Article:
Szilard, Leo


Szilard-Chalmers effect 383  [c.383]

Szilard--Chalmers effeet See recoil atom.  [c.383]

Fermi and another European refugee, Leo Szilard, discussed the impact nuclear fission would have on physics and on the veiy unstable state of the world  [c.499]

I entered the Technical University of Bndapest immediately after the end of World War II. It had been established some 150 years earlier as the Budapest Institute of Technology. Because the Austro-Hungarian education system closely followed the German example, the Technical University of Budapest developed along the lines of German technical universities. Many noted scientists of Hungarian origin such as Michael Polanyi, Denis Gabor (Nobel Prize in Physics 1971), George He-vesy (Nobel Prize in Chemistry 1943), Leo Szilard, Theodor von Kar-man, Eugene Wigner (Nobel Prize in Physics 1963), John von Neuman, Edward Teller, and others have studied there at one time or other, generally, however, only for short periods of time. Most completed their studies in Germany or Switzerland usually in physics or mathematics, and their career carried them subsequently to England or the United States. To my knowledge, I am the only one who got my entire university education at that institution and who subsequently was also on its faculty. I was proud to be recognized as such when my alma mater welcomed me back after many years in 1988 and gave me an honorary Doctor of Science degree.  [c.47]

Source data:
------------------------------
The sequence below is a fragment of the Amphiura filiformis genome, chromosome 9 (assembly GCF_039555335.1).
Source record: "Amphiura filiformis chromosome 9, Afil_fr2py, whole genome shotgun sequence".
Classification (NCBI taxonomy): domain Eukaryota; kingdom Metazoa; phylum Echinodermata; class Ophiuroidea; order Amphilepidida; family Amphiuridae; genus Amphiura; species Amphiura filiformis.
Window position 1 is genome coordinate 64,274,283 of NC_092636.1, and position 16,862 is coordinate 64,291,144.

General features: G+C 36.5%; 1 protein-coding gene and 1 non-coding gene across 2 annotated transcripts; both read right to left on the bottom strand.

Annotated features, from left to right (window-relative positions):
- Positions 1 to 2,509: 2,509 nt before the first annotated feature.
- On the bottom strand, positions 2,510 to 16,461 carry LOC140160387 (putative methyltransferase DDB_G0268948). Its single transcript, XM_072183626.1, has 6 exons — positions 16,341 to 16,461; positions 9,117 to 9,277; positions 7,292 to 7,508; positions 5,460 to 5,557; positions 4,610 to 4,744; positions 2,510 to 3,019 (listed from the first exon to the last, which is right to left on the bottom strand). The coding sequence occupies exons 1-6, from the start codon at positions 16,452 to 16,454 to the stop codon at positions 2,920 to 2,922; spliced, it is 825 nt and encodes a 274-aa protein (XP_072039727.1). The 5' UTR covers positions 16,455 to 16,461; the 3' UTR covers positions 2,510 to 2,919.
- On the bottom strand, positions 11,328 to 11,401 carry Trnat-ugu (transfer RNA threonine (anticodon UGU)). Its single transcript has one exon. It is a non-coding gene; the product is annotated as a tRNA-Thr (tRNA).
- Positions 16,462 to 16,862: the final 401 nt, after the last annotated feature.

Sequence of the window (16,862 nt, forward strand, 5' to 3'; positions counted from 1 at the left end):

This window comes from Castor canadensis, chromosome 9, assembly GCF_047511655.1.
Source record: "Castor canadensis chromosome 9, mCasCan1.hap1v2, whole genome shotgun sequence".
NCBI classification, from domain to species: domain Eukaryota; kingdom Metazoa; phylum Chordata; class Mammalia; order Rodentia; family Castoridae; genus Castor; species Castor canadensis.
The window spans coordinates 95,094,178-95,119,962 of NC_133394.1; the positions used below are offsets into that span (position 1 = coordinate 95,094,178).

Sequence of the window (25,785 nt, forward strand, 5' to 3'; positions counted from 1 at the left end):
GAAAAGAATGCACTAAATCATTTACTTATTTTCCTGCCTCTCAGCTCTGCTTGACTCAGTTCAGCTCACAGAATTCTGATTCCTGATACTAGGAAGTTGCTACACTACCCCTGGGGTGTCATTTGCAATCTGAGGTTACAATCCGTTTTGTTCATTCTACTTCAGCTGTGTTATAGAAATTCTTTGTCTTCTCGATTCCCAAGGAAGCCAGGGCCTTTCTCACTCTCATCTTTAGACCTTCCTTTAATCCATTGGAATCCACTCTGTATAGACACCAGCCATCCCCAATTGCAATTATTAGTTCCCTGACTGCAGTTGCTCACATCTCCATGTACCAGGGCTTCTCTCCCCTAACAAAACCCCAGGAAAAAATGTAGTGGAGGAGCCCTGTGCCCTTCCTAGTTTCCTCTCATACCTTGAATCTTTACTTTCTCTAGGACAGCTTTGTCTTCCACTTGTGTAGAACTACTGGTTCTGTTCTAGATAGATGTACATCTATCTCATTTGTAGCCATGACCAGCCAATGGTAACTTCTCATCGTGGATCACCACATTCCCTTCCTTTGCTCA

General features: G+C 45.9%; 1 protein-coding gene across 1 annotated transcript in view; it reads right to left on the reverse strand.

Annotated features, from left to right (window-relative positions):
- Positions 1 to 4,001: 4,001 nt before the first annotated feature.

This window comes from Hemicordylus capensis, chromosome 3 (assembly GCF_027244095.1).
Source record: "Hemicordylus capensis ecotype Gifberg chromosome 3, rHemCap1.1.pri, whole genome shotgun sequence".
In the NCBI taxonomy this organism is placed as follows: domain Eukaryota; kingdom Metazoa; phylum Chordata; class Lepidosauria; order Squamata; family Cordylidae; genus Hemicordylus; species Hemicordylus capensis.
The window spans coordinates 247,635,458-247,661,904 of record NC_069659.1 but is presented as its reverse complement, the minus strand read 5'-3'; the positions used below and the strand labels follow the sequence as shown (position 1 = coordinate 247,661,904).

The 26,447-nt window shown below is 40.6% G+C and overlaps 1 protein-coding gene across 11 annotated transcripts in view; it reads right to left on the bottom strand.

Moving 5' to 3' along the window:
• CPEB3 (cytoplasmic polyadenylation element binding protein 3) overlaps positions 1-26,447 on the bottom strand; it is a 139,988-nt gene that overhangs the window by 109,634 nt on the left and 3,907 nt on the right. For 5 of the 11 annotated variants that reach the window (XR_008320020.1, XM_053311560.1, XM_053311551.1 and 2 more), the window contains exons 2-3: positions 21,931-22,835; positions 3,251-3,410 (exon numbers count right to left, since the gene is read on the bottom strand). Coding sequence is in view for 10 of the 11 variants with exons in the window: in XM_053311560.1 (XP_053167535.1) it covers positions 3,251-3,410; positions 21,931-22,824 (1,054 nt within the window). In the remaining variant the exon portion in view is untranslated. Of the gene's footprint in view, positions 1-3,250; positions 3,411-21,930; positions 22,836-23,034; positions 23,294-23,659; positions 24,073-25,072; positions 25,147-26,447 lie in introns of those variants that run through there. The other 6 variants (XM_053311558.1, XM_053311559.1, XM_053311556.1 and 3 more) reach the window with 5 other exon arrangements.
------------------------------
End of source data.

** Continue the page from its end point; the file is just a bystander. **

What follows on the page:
A luncheon for the American laureates and some 200 guests was given at the residence of Thomas Siebert, the American Ambassador to Sweden. The Ambassador, a former university classmate of President Clinton, and his wife were most gracious. We were also invited by the Hungarian Ambassador to a reception given for the two Hungarian-born winners (the economist John Harsanyi and myself). Little Hungary indeed can be proud to have produced such an impressive number of Nobel winners in proportion to its population (although nearly all emigrated and did most of their work abroad). Some believe that there must be some special talent in Hungarians for certain fields (besides the sciences, music, film making, engineering, and entrepreneurship are frequently mentioned). I believe, however, that the main reason was a good educational system, which is a more realistic explanation than is sometimes offered to explain the success of Hungarian-born scientists. During the Manhattan project, in which the Hungarian-born Neuman, Szilard, Teller, and Wigner played an important role, Enrico Fermi was quoted as suggesting that they were really visitors from Mars. They possessed advanced intelligence but found themselves in difficulty because they spoke English with a bad foreign accent, which would give them away. Therefore, they chose to pretend to be Hungarians, whose inability to speak any language but Hungarian without a thick foreign accent was well known (I am myself a good example of this). The story was memorialized in the book Voice of the Martians by the Hungarian physicist George Marx. It is an attractive saga, but in fact, the development of scientists depends to a great degree on a good education, which should always be emphasized.  [c.177]